Simple XML-deserialization using SimpleXML

Whenever you need to read-in some parameters to your java-application you have to chose the right format. In order to make the right descision, it is necessary to know what kind of data to store. Things are clear when you have key-value-data like this:
parameter1 = 1
parameter2 = 10
parameter3 = 25

To store such key-value-data you should use java.util.Properties. You can easily load such a file in three lines of code:

File f = new File(fileName);
Properties properties = new Properties();
properties.load(new FileReader(f));
//Retrieve data
String parameterName = "parameter1";
String property1 = properties.getProperty(parameterName);

However a key-value-store is not appropriate when the data to store

  • has it’s own format or
  • when a key can have more than one property or
  • when you want to map objects to your properties.

If one point is true for your data then you should have a look at XML-format. However, some years ago, it was pain to handle XML in Java (and I don’t speak of object-mapping here…). Gladly, things have changed and there exists the wonderful SimpleXML Framework in the Java-universe that helps you with both XML-serialization (write POJOs to XML) and XML-deserialization (read XML and map them to POJOs).

Read a XML-file

This example refers to the Strategy-Pattern-post I made earlier.

Imagine you want to read-in some calculations via XML. When you have a look at the Strategy-Pattern-Example you will find out, that a calculation consists of:

  • an operator
  • and two variables

Let’s define the class Calculation which stores those properties.

import org.simpleframework.xml.Attribute;
import org.simpleframework.xml.Root;

public class Calculation {

	private Operator operator;

	private int valueA;

	private int valueB;


The @Root-annotation says that this class needs can be serialized and mapped to an XML-element. The name-parameter defines the name of this element inside the XML-file. When no name is given, it defaults to the name of the class or field. The @Attribute-annotation specifies fields that are attribues (of an element) in terms of XML-specification.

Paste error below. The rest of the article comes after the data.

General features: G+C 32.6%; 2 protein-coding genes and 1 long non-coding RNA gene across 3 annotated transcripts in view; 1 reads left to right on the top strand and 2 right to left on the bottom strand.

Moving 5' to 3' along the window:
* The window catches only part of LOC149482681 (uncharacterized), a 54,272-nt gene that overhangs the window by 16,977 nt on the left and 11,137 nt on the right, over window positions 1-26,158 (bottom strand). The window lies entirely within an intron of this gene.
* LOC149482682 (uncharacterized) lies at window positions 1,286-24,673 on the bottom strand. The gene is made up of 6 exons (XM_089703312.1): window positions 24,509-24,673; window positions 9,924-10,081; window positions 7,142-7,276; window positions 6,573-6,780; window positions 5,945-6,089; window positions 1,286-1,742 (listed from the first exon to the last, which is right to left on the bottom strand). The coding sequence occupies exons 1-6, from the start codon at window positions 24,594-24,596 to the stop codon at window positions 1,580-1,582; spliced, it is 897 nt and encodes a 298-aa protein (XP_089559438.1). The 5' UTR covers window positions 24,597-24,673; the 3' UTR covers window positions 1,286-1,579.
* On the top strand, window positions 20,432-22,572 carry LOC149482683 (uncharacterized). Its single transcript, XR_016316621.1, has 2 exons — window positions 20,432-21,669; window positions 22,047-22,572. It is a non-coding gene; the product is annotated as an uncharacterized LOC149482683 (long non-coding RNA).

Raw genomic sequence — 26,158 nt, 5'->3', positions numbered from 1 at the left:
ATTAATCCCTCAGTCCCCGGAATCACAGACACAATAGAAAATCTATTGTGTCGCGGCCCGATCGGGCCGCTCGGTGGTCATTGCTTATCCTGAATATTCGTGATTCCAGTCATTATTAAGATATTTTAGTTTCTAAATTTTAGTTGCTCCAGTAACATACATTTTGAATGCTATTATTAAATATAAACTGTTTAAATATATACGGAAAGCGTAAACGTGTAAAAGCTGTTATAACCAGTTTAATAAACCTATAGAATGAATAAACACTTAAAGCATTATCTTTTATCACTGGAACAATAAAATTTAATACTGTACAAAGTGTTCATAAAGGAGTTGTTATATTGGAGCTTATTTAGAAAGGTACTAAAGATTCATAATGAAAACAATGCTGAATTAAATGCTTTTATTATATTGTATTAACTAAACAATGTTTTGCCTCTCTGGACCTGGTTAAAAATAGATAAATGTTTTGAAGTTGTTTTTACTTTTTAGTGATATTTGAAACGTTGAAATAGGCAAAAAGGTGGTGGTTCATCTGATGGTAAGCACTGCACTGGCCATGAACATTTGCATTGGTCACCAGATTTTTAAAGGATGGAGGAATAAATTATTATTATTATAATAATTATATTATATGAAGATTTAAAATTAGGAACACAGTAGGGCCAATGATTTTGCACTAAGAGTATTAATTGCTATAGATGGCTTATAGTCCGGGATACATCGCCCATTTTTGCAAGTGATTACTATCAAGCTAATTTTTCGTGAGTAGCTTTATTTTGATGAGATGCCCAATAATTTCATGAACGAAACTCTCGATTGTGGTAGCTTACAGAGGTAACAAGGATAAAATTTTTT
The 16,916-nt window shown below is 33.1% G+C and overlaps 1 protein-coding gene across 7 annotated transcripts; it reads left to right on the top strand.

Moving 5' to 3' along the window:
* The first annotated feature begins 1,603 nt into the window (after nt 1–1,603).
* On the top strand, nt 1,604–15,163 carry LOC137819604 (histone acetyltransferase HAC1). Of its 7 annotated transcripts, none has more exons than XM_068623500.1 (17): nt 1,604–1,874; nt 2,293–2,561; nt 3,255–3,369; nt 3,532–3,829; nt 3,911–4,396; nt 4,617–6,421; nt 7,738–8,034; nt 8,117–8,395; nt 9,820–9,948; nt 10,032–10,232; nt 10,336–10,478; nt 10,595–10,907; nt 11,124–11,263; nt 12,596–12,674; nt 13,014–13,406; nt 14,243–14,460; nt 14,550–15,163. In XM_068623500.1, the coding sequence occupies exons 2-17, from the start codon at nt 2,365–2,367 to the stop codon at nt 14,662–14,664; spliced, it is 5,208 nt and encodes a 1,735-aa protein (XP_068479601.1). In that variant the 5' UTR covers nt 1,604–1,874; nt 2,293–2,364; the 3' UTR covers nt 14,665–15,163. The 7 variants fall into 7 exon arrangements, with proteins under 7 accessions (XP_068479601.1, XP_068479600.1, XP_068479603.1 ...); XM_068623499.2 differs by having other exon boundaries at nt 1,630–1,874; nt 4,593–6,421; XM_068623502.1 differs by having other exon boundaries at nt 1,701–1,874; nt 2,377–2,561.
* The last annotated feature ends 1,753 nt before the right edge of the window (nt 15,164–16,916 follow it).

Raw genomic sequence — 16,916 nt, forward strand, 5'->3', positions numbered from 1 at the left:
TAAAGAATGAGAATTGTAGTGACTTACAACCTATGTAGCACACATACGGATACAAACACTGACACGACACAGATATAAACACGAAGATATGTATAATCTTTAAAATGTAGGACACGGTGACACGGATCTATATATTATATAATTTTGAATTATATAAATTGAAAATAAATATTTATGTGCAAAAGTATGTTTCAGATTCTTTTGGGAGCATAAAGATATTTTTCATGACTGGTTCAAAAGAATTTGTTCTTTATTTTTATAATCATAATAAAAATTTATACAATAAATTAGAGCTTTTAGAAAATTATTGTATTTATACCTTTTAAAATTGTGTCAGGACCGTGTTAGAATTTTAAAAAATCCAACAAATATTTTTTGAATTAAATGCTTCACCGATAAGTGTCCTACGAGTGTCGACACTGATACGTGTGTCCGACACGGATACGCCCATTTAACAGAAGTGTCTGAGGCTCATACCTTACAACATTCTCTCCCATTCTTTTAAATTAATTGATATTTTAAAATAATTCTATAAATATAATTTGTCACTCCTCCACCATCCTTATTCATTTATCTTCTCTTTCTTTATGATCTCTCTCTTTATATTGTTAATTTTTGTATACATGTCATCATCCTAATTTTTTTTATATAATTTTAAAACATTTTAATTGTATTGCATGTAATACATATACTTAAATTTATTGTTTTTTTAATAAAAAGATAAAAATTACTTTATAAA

Because one should have the possibility to calculate more than one calculation, we define the Calculations-class:

import org.simpleframework.xml.ElementList;
import org.simpleframework.xml.Root;

public class Calculations {

	private List calculations;


This mapping-class is also pretty much straightforward. The @ElementList-annotation allows you to load multiple data-sets from the XML-file. You can also use @ElementArray for arrays of data or @ElementMap for java.util.Map-equivalent. (Note that you have to define the length of the array in your XML-file (length=”123″) as an attribute of the element that holds the annotation when using @ElementArray.)

Now let’s take a look to the XML-file with some example-data:

		<calculation operator="ADD" valueA="1" valueB="2"/>

We found out that mapping the XML to a POJO was easy. What about loading that file? As you will see, loading files with SimpleXML is also no rocket-science:

Serializer serializer = new Persister();
File file = new File("calculations.xml");
Calculations calculations =, file);

That’s all! No complex file-handling, no new lines of code (except of adding some annotations).
Watch out for my next posts that will show you how to:


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